c.c askew

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Yoga Hosers: Yoga Hosers: A Sundance Super Special

A red-hot collectible previously only available at the Sundance Film Festival, Smodcomics proudly presents the official prequel to Kevin Smith’s Yoga Hosers, starring Johnny Depp, Harley Quinn Smith, and Lily-Rose Depp! Since the remarkably charismatic duo of Colleen C. and Colleen M. debuted in the horror-comedy film Tusk, fans have been clamoring for more of these 15-year-old yoga nuts… and with Yoga Hosers: A Sundance Super Special, True North Trilogy devotees will finally see the continuation of their story! What is the secret “eh-rigin” of these convenience store clerks destined to face the monsters of Manitoba? How did fate bring two Colleens together to survive all the craziness that Winnipeg could throw at them? And can they harness Moksha, the ultimate goal of yoga, to destroy everything that threatens the things they love, eh? - $1.99

hanni-chan-rising  asked:

6, for Will

6. the one where when you dream you’re seeing whatever your soulmate is currently experiencing.

It hadn’t happened often, for Will. Oh, he’d heard stories of couples– soulmates who had spent their whole lives living in fragments of the other’s consciousness. Stepping through their dreams, and feeling the light of their other half’s life.

For Will, it started when he was a child. Young, by all accounts; young enough that the nightmares that sent him screaming into his father’s room were considered just that. Another bad dream. Too much television, maybe, or the stress of moving to a new city. Again.

They stopped for a time, after that. And there were no more flashes of a stone fireplace, or the terrible, biting cold. No more laughing in a language he didn’t understand consciously, but which pulled at his heartstrings and made him want to curl into his blankets and hide. It was like the world on the other end of his soulmate bond had simply withered, and the world had turned to grey.

He asked his father if it was possible for your soulmate to die; he hadn’t liked the answer.

The day with the fish, Will realized that his soulmate was alive. And living, for the first time in years. In the space behind his eyelids, Will saw the sunlight on the glittering, iridescent scales, and the red blood that gathered under them. He knew this sight, it was as familiar as his own hands; but they weren’t his hands, turning the fish, and clearing away the entrails with a flick of a sharp blade.

He knew, when the man appeared around the corner, what he was going to do. What his soulmate he tried to tell himself– not him, never him!– had planned. He wasn’t sure why this man needed to die, but his other half was so very sure. And maybe he did, Will comforted himself. Maybe the word was better off without him.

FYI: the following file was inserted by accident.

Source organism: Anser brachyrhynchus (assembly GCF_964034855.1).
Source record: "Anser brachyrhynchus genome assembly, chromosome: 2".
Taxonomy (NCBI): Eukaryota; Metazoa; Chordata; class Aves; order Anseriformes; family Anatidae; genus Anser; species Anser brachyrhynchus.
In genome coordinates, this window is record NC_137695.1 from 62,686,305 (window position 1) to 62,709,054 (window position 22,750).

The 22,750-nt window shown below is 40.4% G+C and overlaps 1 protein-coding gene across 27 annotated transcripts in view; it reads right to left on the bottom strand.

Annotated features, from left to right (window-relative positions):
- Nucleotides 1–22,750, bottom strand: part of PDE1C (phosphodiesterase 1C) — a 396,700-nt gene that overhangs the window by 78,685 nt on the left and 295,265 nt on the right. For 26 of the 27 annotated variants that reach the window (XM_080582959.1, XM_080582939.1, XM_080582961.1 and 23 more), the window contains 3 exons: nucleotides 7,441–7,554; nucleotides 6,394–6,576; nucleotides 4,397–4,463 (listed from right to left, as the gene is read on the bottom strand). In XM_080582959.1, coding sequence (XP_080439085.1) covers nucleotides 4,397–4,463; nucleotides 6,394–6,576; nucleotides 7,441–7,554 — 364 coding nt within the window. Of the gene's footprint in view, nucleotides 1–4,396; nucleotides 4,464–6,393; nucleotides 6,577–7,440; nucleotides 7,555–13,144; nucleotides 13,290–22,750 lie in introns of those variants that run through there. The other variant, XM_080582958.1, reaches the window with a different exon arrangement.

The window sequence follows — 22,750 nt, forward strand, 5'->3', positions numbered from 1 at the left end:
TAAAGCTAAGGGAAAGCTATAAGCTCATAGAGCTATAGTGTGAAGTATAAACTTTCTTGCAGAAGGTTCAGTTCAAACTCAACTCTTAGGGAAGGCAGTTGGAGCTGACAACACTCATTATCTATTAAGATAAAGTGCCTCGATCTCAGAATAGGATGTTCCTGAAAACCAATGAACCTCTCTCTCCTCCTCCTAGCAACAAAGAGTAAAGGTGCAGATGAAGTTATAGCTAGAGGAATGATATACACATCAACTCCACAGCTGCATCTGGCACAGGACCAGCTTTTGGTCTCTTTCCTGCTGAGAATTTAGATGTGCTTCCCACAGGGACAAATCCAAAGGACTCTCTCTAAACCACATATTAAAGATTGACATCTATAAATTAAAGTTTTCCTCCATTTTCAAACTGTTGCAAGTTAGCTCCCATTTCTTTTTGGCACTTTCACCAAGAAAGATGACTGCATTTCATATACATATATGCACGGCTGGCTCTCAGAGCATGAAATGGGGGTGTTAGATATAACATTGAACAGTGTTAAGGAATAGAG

He had moved, he realized when he woke up. The harsh, clipped language of before had become something he recognized. It was French.

The man with the fish was the first, but not the last. And there were good moments woven through the carnage; there were studies and anatomy, and Will watched and learned as his soulmate’s delicate touch dissected cadaverous flesh with the same ease as he did the living– and when he woke up from those dreams, Will could still smell the formaldehyde in the back of his nose.

He never saw the man’s reflection, but he looked. Sometimes there was a flash of dark hair at the edge of his vision, but it was rare. Mostly, Will could see his hands as he worked, and he learned to love those hands. He dreamed of their graceful articulation, their eloquence, and imagined the feel of them on his skin.

His soulmate was far away, he could feel the truth of it in his bones.

When he father died, Will wondered seriously for the first time if his soulmate could see him, as well. And if he did, was he as disappointed in the quiet life he had lead? An endless monotony of schools and new towns, bullies. And the vague sense that he would be floating forever, rootless, a round peg in a square small town hole.

Will started university when he was 18. By now the dreams had become clearer, and he knew that the distance between them was smaller. The connection between them didn’t vibrate and strain with the same hopelessness that it once had, and Will felt as though he could almost reach out across it. He didn’t dare.

It was, he considered, probably like reaching for clouds. Sometimes they looked so close you could touch them. But no matter how high you stretched your arms, you were never tall enough.

One day he walked into the morgue. On the table were deftly dissected pieces of one-living heart, bloodless now and seeping preservative.

There were hands in white nitrile gloves. And Will didn’t need to see beneath them to know the shape and the lines of them, the tracework of bones beneath skin that he knew would be pale.

He had wondered all of his life what would happen when they met.

“Oh..” Will murmured, stumbling a step back against the stairwell, “You’re here.”